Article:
AI-Driven Technology and Its Challenge to the Law
Maurizio Ferraris (University of Turin), Gianmaria Ajani

May 10, 2023, 4:00pm - 7:00pm
Center for Science and Thought, Institut für Philosophie, Konrad-Zuse-Platz 1-3 53227 Bonn

Konrad-Zuse-Platz 1-3
Bonn 53227

Topic areas


AI-driven technologies are challenging lawmakers’ aptitude to regulate social needs. Shortfalls in the legal regime of new technologies can be traced by looking at different factors: inertia or delay in adopting regulations, an increased diversity between the EU favor for regulation and the US unregulated approach, lack of coordination between supranational policymakers and national ones, a blurred definition of boundaries between ethical and/or legal procedures.
Deficits in policymaking may activate contentious decisions by courts or regulatory authorities, such as, for instance, the recent ban on CHAT-GPT unexpectedly ruled by the Italian Privacy Authority. Who is accountable for the said inertia? Can policymakers justify themselves, calling as an excuse the unpredictability of AI advancements? Answering these questions offers only a partial response to the impasse we are facing. The matter is not only how to find a challenging balance between the protection of personal identities and recognition of overall benefits brought in by AI applications. It is, also, how to make current and future regulation fit with an established set of legal classifications. Major legal categories, established to attract and contain as a magnet the assorted aspects of economic relationships, seem not able anymore to govern the disruption introduced by AI in the production of value. Diversity between common law-based legal orders and civil law ones is already affecting global competition in the management of big data. Property rights on information boosted by big data, but also liability rules concerning risks and damages introduced by independent agents, or identification of copyright coverage for artworks made by Generative Adversarial Networks: these and other cases call for a redefinition of legal principles and categories dating back to the 19th century. Such theoretical work is needed to clarify key issues in the management of AI developments, first of all: who owns what?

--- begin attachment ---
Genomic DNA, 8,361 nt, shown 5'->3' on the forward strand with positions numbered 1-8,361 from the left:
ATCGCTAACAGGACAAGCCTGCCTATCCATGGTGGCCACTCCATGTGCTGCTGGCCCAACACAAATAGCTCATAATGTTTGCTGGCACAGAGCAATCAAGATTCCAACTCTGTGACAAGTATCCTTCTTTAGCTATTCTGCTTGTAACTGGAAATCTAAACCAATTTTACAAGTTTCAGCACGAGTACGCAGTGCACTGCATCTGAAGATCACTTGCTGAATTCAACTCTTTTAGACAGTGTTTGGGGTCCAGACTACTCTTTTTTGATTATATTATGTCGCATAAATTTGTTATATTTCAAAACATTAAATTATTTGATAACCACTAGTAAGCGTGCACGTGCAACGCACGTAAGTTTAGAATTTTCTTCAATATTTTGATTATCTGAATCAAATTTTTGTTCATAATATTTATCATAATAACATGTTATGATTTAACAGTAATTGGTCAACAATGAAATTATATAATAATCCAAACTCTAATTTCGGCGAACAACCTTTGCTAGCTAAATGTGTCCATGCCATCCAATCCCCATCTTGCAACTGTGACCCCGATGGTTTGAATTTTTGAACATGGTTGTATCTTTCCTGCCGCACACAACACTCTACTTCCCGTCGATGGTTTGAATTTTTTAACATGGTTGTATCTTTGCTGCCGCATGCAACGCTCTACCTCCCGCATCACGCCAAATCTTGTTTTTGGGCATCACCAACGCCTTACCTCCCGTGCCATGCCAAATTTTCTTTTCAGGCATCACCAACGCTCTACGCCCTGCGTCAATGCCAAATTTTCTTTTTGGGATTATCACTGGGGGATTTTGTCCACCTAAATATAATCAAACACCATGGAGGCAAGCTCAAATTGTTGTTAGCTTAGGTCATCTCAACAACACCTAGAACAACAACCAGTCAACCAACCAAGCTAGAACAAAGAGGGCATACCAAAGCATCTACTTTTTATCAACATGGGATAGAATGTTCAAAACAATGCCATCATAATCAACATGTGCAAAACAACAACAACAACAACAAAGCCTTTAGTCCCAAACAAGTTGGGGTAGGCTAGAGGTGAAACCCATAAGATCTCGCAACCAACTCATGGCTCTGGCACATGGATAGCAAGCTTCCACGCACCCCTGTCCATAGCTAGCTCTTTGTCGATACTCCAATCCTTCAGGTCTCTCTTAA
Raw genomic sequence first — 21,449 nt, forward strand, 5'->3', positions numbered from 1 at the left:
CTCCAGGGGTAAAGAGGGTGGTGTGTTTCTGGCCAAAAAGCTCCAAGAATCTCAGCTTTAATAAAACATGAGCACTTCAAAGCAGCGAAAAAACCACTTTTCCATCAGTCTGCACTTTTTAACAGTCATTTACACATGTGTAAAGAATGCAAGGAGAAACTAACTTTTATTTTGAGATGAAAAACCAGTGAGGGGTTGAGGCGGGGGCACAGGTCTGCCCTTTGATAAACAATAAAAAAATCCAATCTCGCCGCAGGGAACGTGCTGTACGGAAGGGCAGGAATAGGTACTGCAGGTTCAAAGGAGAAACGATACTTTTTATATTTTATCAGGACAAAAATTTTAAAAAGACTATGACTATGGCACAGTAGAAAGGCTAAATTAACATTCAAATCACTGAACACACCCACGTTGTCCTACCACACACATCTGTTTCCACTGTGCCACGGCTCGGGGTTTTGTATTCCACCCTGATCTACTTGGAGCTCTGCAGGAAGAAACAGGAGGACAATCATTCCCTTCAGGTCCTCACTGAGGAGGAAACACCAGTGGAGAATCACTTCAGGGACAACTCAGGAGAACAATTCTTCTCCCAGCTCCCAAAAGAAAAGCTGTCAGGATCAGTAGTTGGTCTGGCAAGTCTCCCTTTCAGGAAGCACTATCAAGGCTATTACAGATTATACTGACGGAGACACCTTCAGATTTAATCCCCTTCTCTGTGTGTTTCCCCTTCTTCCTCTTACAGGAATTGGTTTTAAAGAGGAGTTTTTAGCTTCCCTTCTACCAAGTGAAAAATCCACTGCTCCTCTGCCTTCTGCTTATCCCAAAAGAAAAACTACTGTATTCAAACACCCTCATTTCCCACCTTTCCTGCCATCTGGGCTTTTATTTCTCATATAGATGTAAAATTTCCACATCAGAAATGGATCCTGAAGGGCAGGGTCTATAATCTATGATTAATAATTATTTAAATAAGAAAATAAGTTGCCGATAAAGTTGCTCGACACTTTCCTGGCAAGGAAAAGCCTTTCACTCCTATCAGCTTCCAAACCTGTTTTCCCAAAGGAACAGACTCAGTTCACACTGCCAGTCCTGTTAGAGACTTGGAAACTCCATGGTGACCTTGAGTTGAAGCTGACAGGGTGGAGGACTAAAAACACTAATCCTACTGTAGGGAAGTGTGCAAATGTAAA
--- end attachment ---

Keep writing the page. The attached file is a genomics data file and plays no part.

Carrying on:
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May 9, 2023, 9:00am CET

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